Sivyj Yar – From The Dead Village’s Darkness


Even with the continually growing range of sounds in black metal, it still never ceases to amaze me when a band completely obliterates any pre-conceived notions I have about what black metal should sound like. For instance, Lantlôs, Alcest, Agalloch, and Altar Of Plagues all managed to incorporate elements of post-rock into a black metal setting, while all managing to sound pretty different from each other. At first, my idea of what black metal sounds like was more along the lines of Dark Medieval Times by Satyricon (which was the first black metal record I ever bough); although the album had some pretty majestic moments, I wouldn’t exactly have called the music “beautiful.” And yet, nowadays there are bands emerging from the black metal scene from every part of the globe whose music I would describe as exactly that, “stunningly beautiful.”

Russian one man black metal “band” Sivyj Yar is an example of this. When I see that a band consists of one member, my first thought is “oh, another depressive Burzum-esque bedroom black metal project.” I expect a lo-fi production, a fairly minimalist approach to song-structure, and multiple references to suicide or misanthropy; From The Dead Village’s Darkness doesn’t really touch on any of that, however. The sophistication in song-structure and recording quality on this record is truly mind-boggling, and I’m left wondering how this can all be done by just one guy. Sole member, Vladimir, shows some truly impressive skill on every instrument, and crafts some of the most complex songs I’ve heard in black metal; “Now Only Abyss Hears Us”, for example, changes direction several times, with elements of post-rock/post-hardcore, pagan folk, and even prog all showing up. When Vladimir plays a little more straight-forward heavy sounding riffs I’m reminded of Bastard Sapling w, especially with the unusual key changes. There’s certainly a progressive rock feel, but Sivyj Yar at its core is a pagan black metal band, and with the acoustic breaks on “From The Dead Village’s Darkness,” Agalloch is another band that comes to mind.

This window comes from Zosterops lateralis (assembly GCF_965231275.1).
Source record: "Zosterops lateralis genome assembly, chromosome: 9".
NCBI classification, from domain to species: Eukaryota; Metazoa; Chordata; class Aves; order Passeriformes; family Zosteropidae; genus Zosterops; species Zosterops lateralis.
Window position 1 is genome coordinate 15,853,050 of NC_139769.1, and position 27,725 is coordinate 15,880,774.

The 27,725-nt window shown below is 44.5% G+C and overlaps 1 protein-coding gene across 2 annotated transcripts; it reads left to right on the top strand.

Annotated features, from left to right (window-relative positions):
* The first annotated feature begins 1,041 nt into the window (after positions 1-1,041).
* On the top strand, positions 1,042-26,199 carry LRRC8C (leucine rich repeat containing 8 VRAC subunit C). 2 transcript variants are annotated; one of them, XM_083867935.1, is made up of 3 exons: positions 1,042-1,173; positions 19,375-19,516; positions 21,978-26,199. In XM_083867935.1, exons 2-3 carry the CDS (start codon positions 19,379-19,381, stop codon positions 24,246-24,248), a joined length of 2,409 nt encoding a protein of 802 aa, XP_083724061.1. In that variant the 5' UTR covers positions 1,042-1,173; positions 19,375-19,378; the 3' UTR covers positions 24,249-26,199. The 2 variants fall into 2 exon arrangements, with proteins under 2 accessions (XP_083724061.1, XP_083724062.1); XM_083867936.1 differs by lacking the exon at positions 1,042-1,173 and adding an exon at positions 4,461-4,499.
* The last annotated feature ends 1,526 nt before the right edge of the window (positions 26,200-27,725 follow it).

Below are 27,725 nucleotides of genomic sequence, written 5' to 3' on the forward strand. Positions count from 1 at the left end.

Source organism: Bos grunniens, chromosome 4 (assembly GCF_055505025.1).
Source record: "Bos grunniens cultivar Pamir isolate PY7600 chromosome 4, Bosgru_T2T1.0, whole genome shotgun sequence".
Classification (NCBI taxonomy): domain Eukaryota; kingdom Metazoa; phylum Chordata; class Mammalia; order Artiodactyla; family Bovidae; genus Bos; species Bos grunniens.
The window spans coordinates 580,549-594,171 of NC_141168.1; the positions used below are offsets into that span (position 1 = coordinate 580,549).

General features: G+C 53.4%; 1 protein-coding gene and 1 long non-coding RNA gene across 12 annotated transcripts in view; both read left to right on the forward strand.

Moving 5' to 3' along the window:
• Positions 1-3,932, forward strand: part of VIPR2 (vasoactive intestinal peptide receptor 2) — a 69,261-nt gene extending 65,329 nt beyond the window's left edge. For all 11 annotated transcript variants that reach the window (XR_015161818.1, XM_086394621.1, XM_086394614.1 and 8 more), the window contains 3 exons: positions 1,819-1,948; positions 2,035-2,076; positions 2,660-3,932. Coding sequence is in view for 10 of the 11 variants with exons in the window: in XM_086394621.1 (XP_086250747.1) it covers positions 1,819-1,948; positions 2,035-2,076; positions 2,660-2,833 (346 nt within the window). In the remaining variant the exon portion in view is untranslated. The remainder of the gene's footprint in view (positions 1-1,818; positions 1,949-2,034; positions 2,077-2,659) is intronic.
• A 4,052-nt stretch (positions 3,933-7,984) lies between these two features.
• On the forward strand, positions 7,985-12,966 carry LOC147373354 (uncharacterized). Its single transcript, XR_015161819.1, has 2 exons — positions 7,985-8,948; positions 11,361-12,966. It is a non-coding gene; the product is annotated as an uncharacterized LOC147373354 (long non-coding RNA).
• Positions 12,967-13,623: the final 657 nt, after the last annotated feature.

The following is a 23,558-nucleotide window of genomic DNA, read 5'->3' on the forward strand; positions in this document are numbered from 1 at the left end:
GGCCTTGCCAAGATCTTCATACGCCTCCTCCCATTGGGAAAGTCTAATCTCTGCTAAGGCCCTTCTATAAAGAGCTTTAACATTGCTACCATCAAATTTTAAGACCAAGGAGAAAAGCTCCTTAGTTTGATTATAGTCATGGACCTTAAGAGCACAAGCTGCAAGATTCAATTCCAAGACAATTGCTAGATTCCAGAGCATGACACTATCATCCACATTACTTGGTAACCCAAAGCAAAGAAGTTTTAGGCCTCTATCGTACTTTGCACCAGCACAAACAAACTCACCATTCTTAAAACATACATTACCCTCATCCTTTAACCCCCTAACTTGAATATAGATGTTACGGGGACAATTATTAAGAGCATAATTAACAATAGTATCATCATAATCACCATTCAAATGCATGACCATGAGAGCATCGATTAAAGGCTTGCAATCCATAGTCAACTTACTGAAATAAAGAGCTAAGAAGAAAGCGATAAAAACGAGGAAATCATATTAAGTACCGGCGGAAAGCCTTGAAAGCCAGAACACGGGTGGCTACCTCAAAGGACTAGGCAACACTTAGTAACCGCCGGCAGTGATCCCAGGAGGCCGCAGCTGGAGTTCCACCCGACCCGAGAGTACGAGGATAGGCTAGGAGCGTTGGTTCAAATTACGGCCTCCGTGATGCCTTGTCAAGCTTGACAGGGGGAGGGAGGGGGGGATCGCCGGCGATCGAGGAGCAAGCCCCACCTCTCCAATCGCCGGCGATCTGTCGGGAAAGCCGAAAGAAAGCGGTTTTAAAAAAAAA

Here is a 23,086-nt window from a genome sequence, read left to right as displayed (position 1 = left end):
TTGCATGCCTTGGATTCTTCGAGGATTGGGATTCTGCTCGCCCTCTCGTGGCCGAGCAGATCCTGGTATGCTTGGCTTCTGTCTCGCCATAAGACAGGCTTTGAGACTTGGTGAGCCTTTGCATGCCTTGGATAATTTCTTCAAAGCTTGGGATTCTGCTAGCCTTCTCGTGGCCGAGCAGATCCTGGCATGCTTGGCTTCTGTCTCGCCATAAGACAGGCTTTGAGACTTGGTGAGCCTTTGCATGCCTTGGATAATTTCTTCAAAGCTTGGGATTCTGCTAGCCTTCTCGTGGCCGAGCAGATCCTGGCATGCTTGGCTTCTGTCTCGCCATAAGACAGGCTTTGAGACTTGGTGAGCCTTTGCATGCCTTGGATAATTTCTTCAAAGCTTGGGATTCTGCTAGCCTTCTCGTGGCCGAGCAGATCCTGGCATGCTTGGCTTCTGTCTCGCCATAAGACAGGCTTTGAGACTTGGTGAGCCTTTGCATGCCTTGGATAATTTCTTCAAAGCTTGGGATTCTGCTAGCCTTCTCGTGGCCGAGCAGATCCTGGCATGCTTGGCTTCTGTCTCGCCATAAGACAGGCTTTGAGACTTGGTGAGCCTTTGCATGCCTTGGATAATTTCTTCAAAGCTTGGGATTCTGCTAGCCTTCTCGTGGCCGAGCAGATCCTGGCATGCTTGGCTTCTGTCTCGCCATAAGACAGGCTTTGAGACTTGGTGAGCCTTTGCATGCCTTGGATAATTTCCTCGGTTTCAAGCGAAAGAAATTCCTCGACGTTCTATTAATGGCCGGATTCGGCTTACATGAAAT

There are many heart-wrenchingly beautiful moments on From The Dead Village’s Darkness, like the track “With the Bird’s Farewell Song,” which really ups the ante on the post-rock influences. The lush soundscapes on the latter two or three songs are some of the most gorgeous I’ve heard in the genre, and give Alcest a real run for their money. The production is immaculate, with overdubs of beautiful lead guitar work, light synthesizers, and ambient washes of sound weaving in and out of the mix; I am truly floored by how professional Sivyj Yar’s mixing is, and the bar is set very high for the rest of the one man projects out there. If you’re inclined to like the new “post-black” movement at all, you need a copy of From The Dead Village’s Darkness in your collection immediately, as this is truly a high-point for the genre.

Sivyj Yar – From The Dead Village’s Darkness
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